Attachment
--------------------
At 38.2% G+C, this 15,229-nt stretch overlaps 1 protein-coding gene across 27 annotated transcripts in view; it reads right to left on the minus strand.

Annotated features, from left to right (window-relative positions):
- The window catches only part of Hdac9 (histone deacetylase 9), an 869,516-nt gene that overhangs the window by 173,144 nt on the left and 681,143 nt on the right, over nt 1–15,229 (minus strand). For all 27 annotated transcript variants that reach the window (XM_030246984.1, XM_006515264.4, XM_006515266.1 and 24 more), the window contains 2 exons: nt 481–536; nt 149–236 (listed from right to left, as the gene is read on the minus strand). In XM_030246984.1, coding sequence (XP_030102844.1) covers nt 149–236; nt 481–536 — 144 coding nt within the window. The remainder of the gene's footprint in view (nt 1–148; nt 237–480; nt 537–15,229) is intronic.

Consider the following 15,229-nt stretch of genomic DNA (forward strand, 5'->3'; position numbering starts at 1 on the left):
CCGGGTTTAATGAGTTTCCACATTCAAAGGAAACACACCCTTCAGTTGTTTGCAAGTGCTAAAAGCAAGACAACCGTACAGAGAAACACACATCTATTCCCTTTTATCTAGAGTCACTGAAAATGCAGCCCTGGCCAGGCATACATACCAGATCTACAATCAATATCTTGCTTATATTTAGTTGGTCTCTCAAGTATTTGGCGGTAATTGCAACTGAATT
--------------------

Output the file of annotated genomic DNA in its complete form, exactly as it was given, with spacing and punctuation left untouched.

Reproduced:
At 38.2% G+C, this 15,229-nt stretch overlaps 1 protein-coding gene across 27 annotated transcripts in view; it reads right to left on the minus strand.

Annotated features, from left to right (window-relative positions):
- The window catches only part of Hdac9 (histone deacetylase 9), an 869,516-nt gene that overhangs the window by 173,144 nt on the left and 681,143 nt on the right, over nt 1–15,229 (minus strand). For all 27 annotated transcript variants that reach the window (XM_030246984.1, XM_006515264.4, XM_006515266.1 and 24 more), the window contains 2 exons: nt 481–536; nt 149–236 (listed from right to left, as the gene is read on the minus strand). In XM_030246984.1, coding sequence (XP_030102844.1) covers nt 149–236; nt 481–536 — 144 coding nt within the window. The remainder of the gene's footprint in view (nt 1–148; nt 237–480; nt 537–15,229) is intronic.

Consider the following 15,229-nt stretch of genomic DNA (forward strand, 5'->3'; position numbering starts at 1 on the left):
CCGGGTTTAATGAGTTTCCACATTCAAAGGAAACACACCCTTCAGTTGTTTGCAAGTGCTAAAAGCAAGACAACCGTACAGAGAAACACACATCTATTCCCTTTTATCTAGAGTCACTGAAAATGCAGCCCTGGCCAGGCATACATACCAGATCTACAATCAATATCTTGCTTATATTTAGTTGGTCTCTCAAGTATTTGGCGGTAATTGCAACTGAATT